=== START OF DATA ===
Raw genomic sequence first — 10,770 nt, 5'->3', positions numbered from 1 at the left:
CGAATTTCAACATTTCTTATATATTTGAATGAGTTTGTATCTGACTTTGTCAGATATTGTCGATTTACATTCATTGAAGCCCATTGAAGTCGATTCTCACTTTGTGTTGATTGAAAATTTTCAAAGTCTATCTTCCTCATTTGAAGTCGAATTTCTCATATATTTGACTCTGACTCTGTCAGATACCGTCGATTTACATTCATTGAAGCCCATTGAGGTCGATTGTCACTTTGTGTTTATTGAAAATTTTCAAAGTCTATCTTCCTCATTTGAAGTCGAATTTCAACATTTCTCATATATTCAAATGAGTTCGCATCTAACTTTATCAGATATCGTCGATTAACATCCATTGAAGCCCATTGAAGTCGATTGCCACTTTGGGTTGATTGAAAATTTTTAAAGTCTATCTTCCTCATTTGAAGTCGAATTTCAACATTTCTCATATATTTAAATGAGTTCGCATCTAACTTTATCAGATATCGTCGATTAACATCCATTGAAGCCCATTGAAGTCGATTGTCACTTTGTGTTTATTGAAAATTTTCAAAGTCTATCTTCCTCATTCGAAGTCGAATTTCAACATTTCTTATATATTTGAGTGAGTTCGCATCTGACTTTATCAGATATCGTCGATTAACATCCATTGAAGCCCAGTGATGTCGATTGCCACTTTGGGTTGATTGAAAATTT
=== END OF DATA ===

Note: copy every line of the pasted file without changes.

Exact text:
Raw genomic sequence first — 10,770 nt, 5'->3', positions numbered from 1 at the left:
CGAATTTCAACATTTCTTATATATTTGAATGAGTTTGTATCTGACTTTGTCAGATATTGTCGATTTACATTCATTGAAGCCCATTGAAGTCGATTCTCACTTTGTGTTGATTGAAAATTTTCAAAGTCTATCTTCCTCATTTGAAGTCGAATTTCTCATATATTTGACTCTGACTCTGTCAGATACCGTCGATTTACATTCATTGAAGCCCATTGAGGTCGATTGTCACTTTGTGTTTATTGAAAATTTTCAAAGTCTATCTTCCTCATTTGAAGTCGAATTTCAACATTTCTCATATATTCAAATGAGTTCGCATCTAACTTTATCAGATATCGTCGATTAACATCCATTGAAGCCCATTGAAGTCGATTGCCACTTTGGGTTGATTGAAAATTTTTAAAGTCTATCTTCCTCATTTGAAGTCGAATTTCAACATTTCTCATATATTTAAATGAGTTCGCATCTAACTTTATCAGATATCGTCGATTAACATCCATTGAAGCCCATTGAAGTCGATTGTCACTTTGTGTTTATTGAAAATTTTCAAAGTCTATCTTCCTCATTCGAAGTCGAATTTCAACATTTCTTATATATTTGAGTGAGTTCGCATCTGACTTTATCAGATATCGTCGATTAACATCCATTGAAGCCCAGTGATGTCGATTGCCACTTTGGGTTGATTGAAAATTT